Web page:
• Double Subverted when a mutant is allowed to work for Time Force and betrays them of his own free will.
    • Considering Trip, an alien is a Time Force officer, and other aliens were shown to be employed there, it seems Time Force is very tolerant of non humans and law abiding mutants.
  • Designer Babies: Every human from the future is one, with Katie having the most prominent improvements. The Mutants are failures of the genetic engineering process, or, alternatively, the result of natural births in an environmentally-wrecked future, while the genetic-screening/modification program was formed to prevent this.
  • Did You Just Flip Off Cthulhu?: Mr. Collins does this to Ransik when he stands in his way as he's trying to leave with a batch of anti-Venomark serum and boasts that he would've thrown away the serum himself if he knew that the serum would help Ransik.
  • Does Not Know His Own Strength: Katie is normally quite careful, but on occasion her bubbly personality makes for some painful hugs.
  • Driving Test Smashers: Lucas in "A Blue Streak" takes a driving test and finds difficulty in fulfilling his duties as a Ranger at the same time.
  • Emmy Bait: Jen's "I am taking you in!" speech to Ransik in the finale.
    • As well as Ransik's My God, What Have I Done? moment and "I'm ready to pay for what I've done." It's probably the best performance Vernon Wells has ever turned in.
    • Many fans point to The Reveal in the second part of "Force From the Future" where Wes takes his helmet off, showing his face for the first time, and a teary-eyed Jen is stunned silent as the prime demonstration of the superior acting in this season.
    • Jen's crying and desperate attempt to tell Wes that she loves him, just before the Rangers are sucked back through time, in The End Of Time, or when she actually tells him - just before she has to leave him for the future.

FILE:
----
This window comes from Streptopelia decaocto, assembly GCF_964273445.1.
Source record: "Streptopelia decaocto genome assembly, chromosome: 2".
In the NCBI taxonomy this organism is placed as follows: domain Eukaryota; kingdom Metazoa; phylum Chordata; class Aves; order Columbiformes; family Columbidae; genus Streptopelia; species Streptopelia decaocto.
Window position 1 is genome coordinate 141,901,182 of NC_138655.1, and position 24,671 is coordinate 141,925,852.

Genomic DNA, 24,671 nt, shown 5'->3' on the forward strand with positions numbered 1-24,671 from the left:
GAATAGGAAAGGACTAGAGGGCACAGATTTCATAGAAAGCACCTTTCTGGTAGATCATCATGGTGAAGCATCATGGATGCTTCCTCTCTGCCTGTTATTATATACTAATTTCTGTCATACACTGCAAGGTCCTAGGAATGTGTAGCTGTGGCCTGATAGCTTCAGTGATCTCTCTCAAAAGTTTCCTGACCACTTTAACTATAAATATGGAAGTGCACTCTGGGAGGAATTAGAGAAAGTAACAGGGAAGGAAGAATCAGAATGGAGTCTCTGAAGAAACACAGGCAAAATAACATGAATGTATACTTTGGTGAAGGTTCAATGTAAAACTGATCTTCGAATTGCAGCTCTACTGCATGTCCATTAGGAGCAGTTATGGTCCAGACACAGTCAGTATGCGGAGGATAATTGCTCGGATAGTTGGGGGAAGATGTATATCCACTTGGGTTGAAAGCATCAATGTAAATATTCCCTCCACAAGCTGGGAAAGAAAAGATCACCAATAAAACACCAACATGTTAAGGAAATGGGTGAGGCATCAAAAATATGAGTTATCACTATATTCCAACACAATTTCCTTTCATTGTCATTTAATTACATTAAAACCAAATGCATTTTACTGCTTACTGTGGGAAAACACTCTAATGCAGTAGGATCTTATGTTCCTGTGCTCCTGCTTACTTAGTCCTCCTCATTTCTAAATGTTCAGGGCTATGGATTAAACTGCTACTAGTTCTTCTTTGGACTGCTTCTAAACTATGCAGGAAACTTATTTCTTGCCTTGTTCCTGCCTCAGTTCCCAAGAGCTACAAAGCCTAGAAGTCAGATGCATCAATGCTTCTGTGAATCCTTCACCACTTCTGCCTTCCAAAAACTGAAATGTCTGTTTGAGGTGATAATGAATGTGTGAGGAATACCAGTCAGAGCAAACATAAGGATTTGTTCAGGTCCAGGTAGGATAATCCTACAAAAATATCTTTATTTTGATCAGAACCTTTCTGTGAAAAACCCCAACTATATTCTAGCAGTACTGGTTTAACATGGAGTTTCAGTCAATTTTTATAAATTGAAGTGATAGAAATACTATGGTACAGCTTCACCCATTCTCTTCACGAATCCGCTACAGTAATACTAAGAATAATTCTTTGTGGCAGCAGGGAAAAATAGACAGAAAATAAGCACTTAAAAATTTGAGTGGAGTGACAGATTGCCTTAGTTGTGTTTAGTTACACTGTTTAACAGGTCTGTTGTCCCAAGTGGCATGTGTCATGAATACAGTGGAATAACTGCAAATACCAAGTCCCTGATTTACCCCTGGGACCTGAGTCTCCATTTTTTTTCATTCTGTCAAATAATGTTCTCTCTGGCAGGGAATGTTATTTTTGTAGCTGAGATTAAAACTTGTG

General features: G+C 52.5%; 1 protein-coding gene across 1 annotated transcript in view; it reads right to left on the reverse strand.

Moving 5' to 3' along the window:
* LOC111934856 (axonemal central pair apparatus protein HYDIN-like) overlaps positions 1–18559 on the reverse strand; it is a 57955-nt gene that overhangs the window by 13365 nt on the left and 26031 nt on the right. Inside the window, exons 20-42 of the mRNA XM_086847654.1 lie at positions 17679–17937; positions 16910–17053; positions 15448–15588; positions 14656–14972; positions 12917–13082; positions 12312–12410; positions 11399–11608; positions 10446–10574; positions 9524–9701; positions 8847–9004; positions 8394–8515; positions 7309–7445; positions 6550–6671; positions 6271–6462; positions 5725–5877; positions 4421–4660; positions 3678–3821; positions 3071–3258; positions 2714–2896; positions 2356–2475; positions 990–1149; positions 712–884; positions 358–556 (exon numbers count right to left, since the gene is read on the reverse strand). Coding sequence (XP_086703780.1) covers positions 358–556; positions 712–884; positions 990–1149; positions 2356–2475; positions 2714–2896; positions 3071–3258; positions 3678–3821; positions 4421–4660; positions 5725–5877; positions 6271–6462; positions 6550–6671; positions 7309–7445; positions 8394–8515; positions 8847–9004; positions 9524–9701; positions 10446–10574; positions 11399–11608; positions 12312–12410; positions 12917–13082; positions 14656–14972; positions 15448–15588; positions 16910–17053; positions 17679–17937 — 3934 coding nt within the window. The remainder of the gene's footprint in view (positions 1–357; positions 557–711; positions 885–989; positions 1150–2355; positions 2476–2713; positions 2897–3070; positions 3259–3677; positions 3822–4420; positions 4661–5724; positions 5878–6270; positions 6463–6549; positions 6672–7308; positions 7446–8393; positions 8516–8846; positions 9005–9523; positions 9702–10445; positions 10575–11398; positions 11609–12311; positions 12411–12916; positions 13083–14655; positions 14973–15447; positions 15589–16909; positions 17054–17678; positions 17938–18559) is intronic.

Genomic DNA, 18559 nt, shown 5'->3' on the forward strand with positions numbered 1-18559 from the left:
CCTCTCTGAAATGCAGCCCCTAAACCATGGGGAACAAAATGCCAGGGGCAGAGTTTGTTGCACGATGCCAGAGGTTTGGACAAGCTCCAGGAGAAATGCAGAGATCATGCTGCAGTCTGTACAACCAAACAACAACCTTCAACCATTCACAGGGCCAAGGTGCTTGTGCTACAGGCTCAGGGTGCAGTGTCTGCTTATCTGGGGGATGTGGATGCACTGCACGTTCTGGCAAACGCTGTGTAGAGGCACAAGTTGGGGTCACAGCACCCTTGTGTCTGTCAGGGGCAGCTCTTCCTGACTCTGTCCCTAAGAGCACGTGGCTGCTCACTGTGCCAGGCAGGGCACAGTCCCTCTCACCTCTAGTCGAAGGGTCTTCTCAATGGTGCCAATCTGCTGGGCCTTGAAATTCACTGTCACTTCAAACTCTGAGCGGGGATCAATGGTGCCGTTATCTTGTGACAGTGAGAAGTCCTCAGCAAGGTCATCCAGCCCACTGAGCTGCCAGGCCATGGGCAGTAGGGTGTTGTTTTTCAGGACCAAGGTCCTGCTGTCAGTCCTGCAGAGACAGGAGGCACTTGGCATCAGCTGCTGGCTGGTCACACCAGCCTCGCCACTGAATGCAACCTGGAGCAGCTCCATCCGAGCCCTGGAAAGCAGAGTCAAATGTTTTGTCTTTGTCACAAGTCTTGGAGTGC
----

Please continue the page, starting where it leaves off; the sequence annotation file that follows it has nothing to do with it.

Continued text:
• Everyone Can See It: Jen and Wes's attraction to one another is very obvious to others, to the point of annoying Lucas in Undercover Rangers.
  • Evil Versus Evil: Frax launches a rebellion against Ransik later on in the series. He releases Venomark, the mutant responsible for infecting Ransik with his venom.
  • Family-Unfriendly Death: Frax's death in the finale of "The End of Time" was a Dies Wide Open involving a scream and parts of his robotic face falling apart. This after his having been reprogrammed into a mindless automaton by Ransik. Remember, this is Power Rangers we're talking about here.
  • Fanservice:
    • Eric in a loincloth, DAMN.
    • For the men, Jen's miniskirt, and a training scene in "Jen's Revenge" where she works out her frustration wearing jogging pants and an athletic top.
    • Trip also looked pretty damn sexy working out in "Uniquely Trip", if you're into skinnier guys.
  • Fantastic Racism: In the future most humans look down on mutants, genetically inferior beings that are the trash and leftovers of the Designer Babies program. This is not aided by the fact that the most prominent mutants in the series are anarchist terrorists, although how much of that is caused by growing up in a society that hates them, and how much is the cause of society hating them is very, very debatable.
    • And it's worth noting that the one time this is actually brought up with Notacon, who was frozen for petty theft, the main five Rangers don't show any of this towards him. Instead, it's Eric, who's from the present, who displays this.
  • Fate Worse than Death: The frozen mutants are still conscious and some have life sentences.